Here comes a book that kept popping up on blogs and articles about new books, and I was intrigued by the author and the title, so…

The Devil and the Dark Water by Stuart Turton

The Devil and the Dark Water by Stuart Turton

‘If you read one book this year, make sure it’s this one’ Daily Mail

CHOSEN AS A BOOK OF THE YEAR BY THE GUARDIAN, SUNDAY TIMES, DAILY MAIL, FINANCIAL TIMES, DAILY EXPRESS AND i PAPER

WINNER OF THE BOOKS ARE MY BAG READERS AWARD FOR FICTION
SELECTED FOR THE BBC TWO BOOK CLUB BETWEEN THE COVERS AND THE RADIO 2 JO WHILEY BOOK CLUB

An impossible murder

A remarkable detective duo
A demon who may or may not exist

It’s 1634 and Samuel Pipps, the world’s greatest detective, is being transported from the Dutch East Indies to Amsterdam, where he is facing trial and execution for a crime he may, or may not, have committed. Travelling with him is his loyal bodyguard, Arent Hayes, who is determined to prove his friend innocent, while also on board are Sara Wessel, a noble woman with a secret, and her husband, the governor general of Batavia.

But no sooner is their ship out to sea than devilry begins to blight the voyage. A strange symbol appears on the sail. A dead leper stalks the decks. Livestock are slaughtered in the night. And then the passengers hear a terrible voice whispering to them in the darkness, promising them three unholy miracles. First: an impossible pursuit. Second: an impossible theft. Third: an impossible murder. Could a demon be responsible for their misfortunes?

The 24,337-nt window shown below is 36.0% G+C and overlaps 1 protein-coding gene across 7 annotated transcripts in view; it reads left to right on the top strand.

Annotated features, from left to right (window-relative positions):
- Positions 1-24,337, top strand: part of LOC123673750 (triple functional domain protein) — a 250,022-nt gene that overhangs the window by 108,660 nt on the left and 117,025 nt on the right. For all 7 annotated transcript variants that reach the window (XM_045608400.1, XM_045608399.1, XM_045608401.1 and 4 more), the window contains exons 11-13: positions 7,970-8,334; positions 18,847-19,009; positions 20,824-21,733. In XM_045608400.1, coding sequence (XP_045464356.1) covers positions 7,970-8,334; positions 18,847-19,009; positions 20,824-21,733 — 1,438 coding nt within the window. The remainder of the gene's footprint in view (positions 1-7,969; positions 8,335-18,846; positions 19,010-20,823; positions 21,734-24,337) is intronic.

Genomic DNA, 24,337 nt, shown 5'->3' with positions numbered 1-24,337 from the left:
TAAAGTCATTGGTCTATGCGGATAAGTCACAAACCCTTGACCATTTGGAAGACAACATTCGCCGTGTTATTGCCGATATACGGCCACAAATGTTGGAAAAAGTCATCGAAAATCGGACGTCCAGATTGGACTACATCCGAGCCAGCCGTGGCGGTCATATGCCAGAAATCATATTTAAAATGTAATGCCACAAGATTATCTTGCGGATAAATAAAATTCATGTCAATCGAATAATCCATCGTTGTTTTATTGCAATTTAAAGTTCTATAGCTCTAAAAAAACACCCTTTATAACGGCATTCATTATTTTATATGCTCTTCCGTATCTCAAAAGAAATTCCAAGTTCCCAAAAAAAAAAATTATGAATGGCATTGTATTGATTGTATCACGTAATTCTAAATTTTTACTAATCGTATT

With Pipps imprisoned, only Arent and Sara can solve a mystery that stretches back into their past and now threatens to sink the ship, killing everybody on board…

‘A glorious mash-up of William Golding and Arthur Conan Doyle’ Val McDermid
‘A superb historical mystery: inventive, twisty, addictive and utterly beguiling … A TRIUMPH’ Will Dean

From the author of the dazzling The Seven Deaths of Evelyn Hardcastle, winner of the Costa Best First Novel Award, comes an audacious and original new high concept murder mystery.

https://www.amazon.com/Devil-Dark-Water-Stuart-Turton-ebook/dp/B0843JLDDN/

https://www.amazon.co.uk/Devil-Dark-Water-Stuart-Turton-ebook/dp/B0843JLDDN/

https://www.amazon.es/Devil-Dark-Water-Stuart-Turton-ebook/dp/B0843JLDDN/

Author Stuart Turton

About the author:

Stuart Turton is a freelance travel journalist who has previously worked in Shanghai and Dubai. The Seven Deaths of Evelyn Hardcastle is his debut novel. He is the winner of the Brighton and Hove Short Story Prize and was longlisted for the BBC Radio 4 Opening Lines competition. He lives in West London with his wife.
@Stu_Turton

https://www.goodreads.com/author/show/17160667.Stuart_Turton

My review:

Thanks to Bloomsbury Publishing and to NetGalley for providing me an ARC copy of this book, which I freely chose to review.